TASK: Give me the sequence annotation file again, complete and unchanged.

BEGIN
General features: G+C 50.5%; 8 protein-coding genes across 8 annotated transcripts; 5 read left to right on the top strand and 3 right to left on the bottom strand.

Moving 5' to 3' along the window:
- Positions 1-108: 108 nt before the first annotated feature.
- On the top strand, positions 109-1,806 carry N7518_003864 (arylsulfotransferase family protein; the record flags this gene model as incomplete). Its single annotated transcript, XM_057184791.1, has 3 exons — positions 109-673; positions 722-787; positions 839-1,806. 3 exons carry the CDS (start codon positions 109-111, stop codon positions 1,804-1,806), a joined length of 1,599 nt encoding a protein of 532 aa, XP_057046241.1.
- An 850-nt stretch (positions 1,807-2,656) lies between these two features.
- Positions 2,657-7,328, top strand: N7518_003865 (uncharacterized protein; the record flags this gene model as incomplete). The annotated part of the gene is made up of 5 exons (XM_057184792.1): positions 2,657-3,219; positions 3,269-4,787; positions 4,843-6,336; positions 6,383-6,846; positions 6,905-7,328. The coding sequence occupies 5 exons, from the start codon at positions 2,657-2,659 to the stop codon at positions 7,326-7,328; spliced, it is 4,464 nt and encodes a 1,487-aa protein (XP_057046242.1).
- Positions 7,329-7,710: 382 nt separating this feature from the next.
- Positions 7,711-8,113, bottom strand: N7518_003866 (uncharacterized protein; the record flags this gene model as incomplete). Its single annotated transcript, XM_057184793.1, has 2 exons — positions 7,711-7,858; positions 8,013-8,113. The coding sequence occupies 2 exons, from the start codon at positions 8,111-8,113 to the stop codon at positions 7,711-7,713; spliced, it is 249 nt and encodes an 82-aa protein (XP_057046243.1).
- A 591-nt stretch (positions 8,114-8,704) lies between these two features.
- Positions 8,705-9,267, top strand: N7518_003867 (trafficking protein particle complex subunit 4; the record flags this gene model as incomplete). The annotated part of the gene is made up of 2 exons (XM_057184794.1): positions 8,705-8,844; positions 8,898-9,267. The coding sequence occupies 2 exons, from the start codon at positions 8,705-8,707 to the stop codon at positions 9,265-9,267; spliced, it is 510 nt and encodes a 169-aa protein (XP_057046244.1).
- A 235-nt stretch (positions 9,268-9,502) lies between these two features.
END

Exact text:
General features: G+C 50.5%; 8 protein-coding genes across 8 annotated transcripts; 5 read left to right on the top strand and 3 right to left on the bottom strand.

Moving 5' to 3' along the window:
- Positions 1-108: 108 nt before the first annotated feature.
- On the top strand, positions 109-1,806 carry N7518_003864 (arylsulfotransferase family protein; the record flags this gene model as incomplete). Its single annotated transcript, XM_057184791.1, has 3 exons — positions 109-673; positions 722-787; positions 839-1,806. 3 exons carry the CDS (start codon positions 109-111, stop codon positions 1,804-1,806), a joined length of 1,599 nt encoding a protein of 532 aa, XP_057046241.1.
- An 850-nt stretch (positions 1,807-2,656) lies between these two features.
- Positions 2,657-7,328, top strand: N7518_003865 (uncharacterized protein; the record flags this gene model as incomplete). The annotated part of the gene is made up of 5 exons (XM_057184792.1): positions 2,657-3,219; positions 3,269-4,787; positions 4,843-6,336; positions 6,383-6,846; positions 6,905-7,328. The coding sequence occupies 5 exons, from the start codon at positions 2,657-2,659 to the stop codon at positions 7,326-7,328; spliced, it is 4,464 nt and encodes a 1,487-aa protein (XP_057046242.1).
- Positions 7,329-7,710: 382 nt separating this feature from the next.
- Positions 7,711-8,113, bottom strand: N7518_003866 (uncharacterized protein; the record flags this gene model as incomplete). Its single annotated transcript, XM_057184793.1, has 2 exons — positions 7,711-7,858; positions 8,013-8,113. The coding sequence occupies 2 exons, from the start codon at positions 8,111-8,113 to the stop codon at positions 7,711-7,713; spliced, it is 249 nt and encodes an 82-aa protein (XP_057046243.1).
- A 591-nt stretch (positions 8,114-8,704) lies between these two features.
- Positions 8,705-9,267, top strand: N7518_003867 (trafficking protein particle complex subunit 4; the record flags this gene model as incomplete). The annotated part of the gene is made up of 2 exons (XM_057184794.1): positions 8,705-8,844; positions 8,898-9,267. The coding sequence occupies 2 exons, from the start codon at positions 8,705-8,707 to the stop codon at positions 9,265-9,267; spliced, it is 510 nt and encodes a 169-aa protein (XP_057046244.1).
- A 235-nt stretch (positions 9,268-9,502) lies between these two features.